When an operating system such as Linux is running, there are many events happening and processes that run in the background to enable efficient and reliable use of system resources. These events may happen in system software for example the init or systemd process or user applications such as Apache, MySQL, FTP, and many more.
In order to understand the state of the system and different applications and how they are working, System Administrators have to keep reviewing log files on a daily basis in production environments.
You can imagine having to review logfiles from several system areas and applications, that is where logging systems come in handy. They help to monitor, review, analyze and even generate reports from different logfiles as configured by a System Administrator.
In this article, we shall look at the top four most-used open-source logging management systems in Linux today, the standard logging protocol in most if not all distributions today is Syslog.
Table of Contents
1. ManageEngine EventLog Analyzer
ManageEngine EventLog Analyzer is an on-premise log management solution designed for businesses of all sizes across various industries such as information technology, health, retail, finance, education, and more. The solution provides users with both agent-based and agentless log collection, log parsing capabilities, a powerful log search engine, and log archiving options.
With network device auditing functionality, it enables users to monitor their end-user devices, firewalls, routers, switches, and more in real-time. The solution displays analyzed data in the form of graphs and intuitive reports.
EventLog Analyzer’s incident detection mechanisms such as event log correlation, threat intelligence, MITRE ATT&CK framework implementation, advanced threat analytics, and more, help spot security threats as soon as they occur.
The real-time alert system alerts users about suspicious activities, so they can prioritize high-risk security threats. And with an automated incident response system, SOCs can mitigate potential threats.
The solution also helps users to comply with various IT compliance standards such as PCI DSS, ISO 27001, GLBA, SOX, HIPAA, CCPA, GDPR, and more. Subscription-based services are offered depending on the number of log sources for monitoring. Support is made available to the users via phone, product videos, and an online knowledge base.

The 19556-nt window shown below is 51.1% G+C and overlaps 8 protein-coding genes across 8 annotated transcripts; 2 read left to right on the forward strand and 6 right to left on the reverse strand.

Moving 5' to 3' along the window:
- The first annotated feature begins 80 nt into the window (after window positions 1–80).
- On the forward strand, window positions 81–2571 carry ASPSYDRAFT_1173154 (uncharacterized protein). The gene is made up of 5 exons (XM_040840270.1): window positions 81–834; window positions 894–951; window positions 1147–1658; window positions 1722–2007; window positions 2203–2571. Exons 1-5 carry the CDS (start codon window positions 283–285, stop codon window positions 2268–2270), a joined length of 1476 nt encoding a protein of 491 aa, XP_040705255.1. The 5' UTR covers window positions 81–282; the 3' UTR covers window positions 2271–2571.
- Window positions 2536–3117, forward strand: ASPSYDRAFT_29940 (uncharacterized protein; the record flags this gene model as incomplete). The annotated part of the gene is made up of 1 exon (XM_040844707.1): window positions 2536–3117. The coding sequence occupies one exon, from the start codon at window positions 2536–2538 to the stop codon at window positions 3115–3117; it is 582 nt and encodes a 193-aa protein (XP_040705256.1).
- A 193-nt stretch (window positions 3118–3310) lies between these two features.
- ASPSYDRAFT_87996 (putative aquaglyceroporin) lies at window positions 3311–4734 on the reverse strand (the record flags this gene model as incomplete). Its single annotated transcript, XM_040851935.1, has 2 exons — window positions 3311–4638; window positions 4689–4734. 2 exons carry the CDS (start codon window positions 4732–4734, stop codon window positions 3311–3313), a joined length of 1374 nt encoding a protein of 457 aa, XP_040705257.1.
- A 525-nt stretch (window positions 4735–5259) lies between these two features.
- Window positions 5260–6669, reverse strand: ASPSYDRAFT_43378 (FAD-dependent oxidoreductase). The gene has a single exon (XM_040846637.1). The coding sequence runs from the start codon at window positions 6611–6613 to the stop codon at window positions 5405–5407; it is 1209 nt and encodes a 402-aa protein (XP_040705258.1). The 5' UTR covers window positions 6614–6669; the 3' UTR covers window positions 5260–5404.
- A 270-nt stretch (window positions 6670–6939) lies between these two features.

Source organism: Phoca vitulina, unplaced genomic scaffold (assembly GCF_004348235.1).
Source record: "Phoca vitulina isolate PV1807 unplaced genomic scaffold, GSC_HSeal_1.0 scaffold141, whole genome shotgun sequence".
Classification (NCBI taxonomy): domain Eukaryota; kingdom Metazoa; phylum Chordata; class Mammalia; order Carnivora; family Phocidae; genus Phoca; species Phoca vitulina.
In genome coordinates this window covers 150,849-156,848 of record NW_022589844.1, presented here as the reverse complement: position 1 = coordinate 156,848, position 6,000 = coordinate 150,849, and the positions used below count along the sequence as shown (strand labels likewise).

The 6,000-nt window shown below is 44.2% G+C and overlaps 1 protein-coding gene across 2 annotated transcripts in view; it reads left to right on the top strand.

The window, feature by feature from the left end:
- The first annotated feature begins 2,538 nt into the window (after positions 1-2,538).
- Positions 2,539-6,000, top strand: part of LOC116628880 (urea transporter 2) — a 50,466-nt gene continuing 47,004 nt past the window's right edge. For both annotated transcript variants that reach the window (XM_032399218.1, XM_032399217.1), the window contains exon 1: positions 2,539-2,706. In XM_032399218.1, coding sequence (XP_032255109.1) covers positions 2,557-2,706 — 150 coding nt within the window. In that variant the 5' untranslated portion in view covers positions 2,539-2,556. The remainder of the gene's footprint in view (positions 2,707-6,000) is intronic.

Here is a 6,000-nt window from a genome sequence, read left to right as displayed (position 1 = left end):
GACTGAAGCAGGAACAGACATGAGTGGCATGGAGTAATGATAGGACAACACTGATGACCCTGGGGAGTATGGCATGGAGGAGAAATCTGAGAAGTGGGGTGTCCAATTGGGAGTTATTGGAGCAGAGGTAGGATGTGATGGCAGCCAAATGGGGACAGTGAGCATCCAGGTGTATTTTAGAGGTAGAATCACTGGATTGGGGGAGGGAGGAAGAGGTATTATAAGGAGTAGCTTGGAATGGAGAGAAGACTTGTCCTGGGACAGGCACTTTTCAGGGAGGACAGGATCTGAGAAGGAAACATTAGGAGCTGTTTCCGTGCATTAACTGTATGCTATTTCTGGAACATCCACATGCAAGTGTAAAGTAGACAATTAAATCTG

2. Graylog 2
Graylog is a leading open-source and robust centralized logging management tool that is widely used to collect and review logs across various environments including testing and production environments. It is easy to set up and is highly recommended for small businesses.
Graylog helps you to easily collect data from multiple devices including network switches, routers, and wireless access points. It integrates with the Elasticsearch analytics engine and leverages MongoDB to store data and the logs collected offer deep insights and are helpful in troubleshooting system faults and errors.
With Graylog, you get a neat and sleepy WebUI with cool dashboards that help you seamlessly track data. Also, you get a set of nifty tools and functionalities that help in compliance auditing, threat search and so much more. You can enable notifications in such a way that an alert is triggered when a certain condition is met or an issue occurs.
Overall, Graylog does a pretty good job of collating large amounts of data and simplifies searching and analyzing data. The latest version is Graylog 4.0 and offers new features such as Dark mode, integration with slack and ElasticSearch 7 and so much more.
Logcheck is yet another open-source log monitoring tool that is run as a cron job. It sifts through thousands of log files to detect violations or system events that are triggered. Logcheck then sends a detailed summary of the alerts to a configured email address to alert operation teams of an issue such as an unauthorized breach or a system fault.